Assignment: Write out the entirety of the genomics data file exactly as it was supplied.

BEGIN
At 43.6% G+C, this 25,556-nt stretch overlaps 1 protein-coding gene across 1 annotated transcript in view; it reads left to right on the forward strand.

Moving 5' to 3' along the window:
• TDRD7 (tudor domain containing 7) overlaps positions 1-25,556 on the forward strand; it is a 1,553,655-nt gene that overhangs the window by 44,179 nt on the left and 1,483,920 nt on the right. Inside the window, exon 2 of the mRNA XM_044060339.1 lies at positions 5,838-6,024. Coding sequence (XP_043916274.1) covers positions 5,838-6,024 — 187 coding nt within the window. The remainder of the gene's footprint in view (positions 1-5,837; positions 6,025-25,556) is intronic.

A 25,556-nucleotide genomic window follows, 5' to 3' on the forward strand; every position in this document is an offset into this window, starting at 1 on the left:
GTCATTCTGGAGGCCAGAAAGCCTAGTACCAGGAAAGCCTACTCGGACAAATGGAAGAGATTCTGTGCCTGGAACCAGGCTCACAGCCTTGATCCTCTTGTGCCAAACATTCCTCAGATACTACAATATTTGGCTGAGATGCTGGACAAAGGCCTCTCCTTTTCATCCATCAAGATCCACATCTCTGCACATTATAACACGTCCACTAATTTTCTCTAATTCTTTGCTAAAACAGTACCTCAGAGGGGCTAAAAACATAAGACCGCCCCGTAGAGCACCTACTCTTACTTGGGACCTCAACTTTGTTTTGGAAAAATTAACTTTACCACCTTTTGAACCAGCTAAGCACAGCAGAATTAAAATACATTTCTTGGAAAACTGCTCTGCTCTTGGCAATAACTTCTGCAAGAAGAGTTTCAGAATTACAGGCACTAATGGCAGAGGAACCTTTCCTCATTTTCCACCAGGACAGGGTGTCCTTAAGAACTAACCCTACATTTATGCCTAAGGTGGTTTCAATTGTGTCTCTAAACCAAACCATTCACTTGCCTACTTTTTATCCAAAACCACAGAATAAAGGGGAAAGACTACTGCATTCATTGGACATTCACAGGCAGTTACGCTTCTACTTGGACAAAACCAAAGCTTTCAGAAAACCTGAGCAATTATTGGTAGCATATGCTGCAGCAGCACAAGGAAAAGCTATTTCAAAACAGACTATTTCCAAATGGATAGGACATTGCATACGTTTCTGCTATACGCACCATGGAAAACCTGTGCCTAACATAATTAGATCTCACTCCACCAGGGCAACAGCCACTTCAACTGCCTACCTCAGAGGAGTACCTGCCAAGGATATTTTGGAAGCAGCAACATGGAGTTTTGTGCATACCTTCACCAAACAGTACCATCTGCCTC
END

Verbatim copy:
At 43.6% G+C, this 25,556-nt stretch overlaps 1 protein-coding gene across 1 annotated transcript in view; it reads left to right on the forward strand.

Moving 5' to 3' along the window:
• TDRD7 (tudor domain containing 7) overlaps positions 1-25,556 on the forward strand; it is a 1,553,655-nt gene that overhangs the window by 44,179 nt on the left and 1,483,920 nt on the right. Inside the window, exon 2 of the mRNA XM_044060339.1 lies at positions 5,838-6,024. Coding sequence (XP_043916274.1) covers positions 5,838-6,024 — 187 coding nt within the window. The remainder of the gene's footprint in view (positions 1-5,837; positions 6,025-25,556) is intronic.

A 25,556-nucleotide genomic window follows, 5' to 3' on the forward strand; every position in this document is an offset into this window, starting at 1 on the left:
GTCATTCTGGAGGCCAGAAAGCCTAGTACCAGGAAAGCCTACTCGGACAAATGGAAGAGATTCTGTGCCTGGAACCAGGCTCACAGCCTTGATCCTCTTGTGCCAAACATTCCTCAGATACTACAATATTTGGCTGAGATGCTGGACAAAGGCCTCTCCTTTTCATCCATCAAGATCCACATCTCTGCACATTATAACACGTCCACTAATTTTCTCTAATTCTTTGCTAAAACAGTACCTCAGAGGGGCTAAAAACATAAGACCGCCCCGTAGAGCACCTACTCTTACTTGGGACCTCAACTTTGTTTTGGAAAAATTAACTTTACCACCTTTTGAACCAGCTAAGCACAGCAGAATTAAAATACATTTCTTGGAAAACTGCTCTGCTCTTGGCAATAACTTCTGCAAGAAGAGTTTCAGAATTACAGGCACTAATGGCAGAGGAACCTTTCCTCATTTTCCACCAGGACAGGGTGTCCTTAAGAACTAACCCTACATTTATGCCTAAGGTGGTTTCAATTGTGTCTCTAAACCAAACCATTCACTTGCCTACTTTTTATCCAAAACCACAGAATAAAGGGGAAAGACTACTGCATTCATTGGACATTCACAGGCAGTTACGCTTCTACTTGGACAAAACCAAAGCTTTCAGAAAACCTGAGCAATTATTGGTAGCATATGCTGCAGCAGCACAAGGAAAAGCTATTTCAAAACAGACTATTTCCAAATGGATAGGACATTGCATACGTTTCTGCTATACGCACCATGGAAAACCTGTGCCTAACATAATTAGATCTCACTCCACCAGGGCAACAGCCACTTCAACTGCCTACCTCAGAGGAGTACCTGCCAAGGATATTTTGGAAGCAGCAACATGGAGTTTTGTGCATACCTTCACCAAACAGTACCATCTGCCTC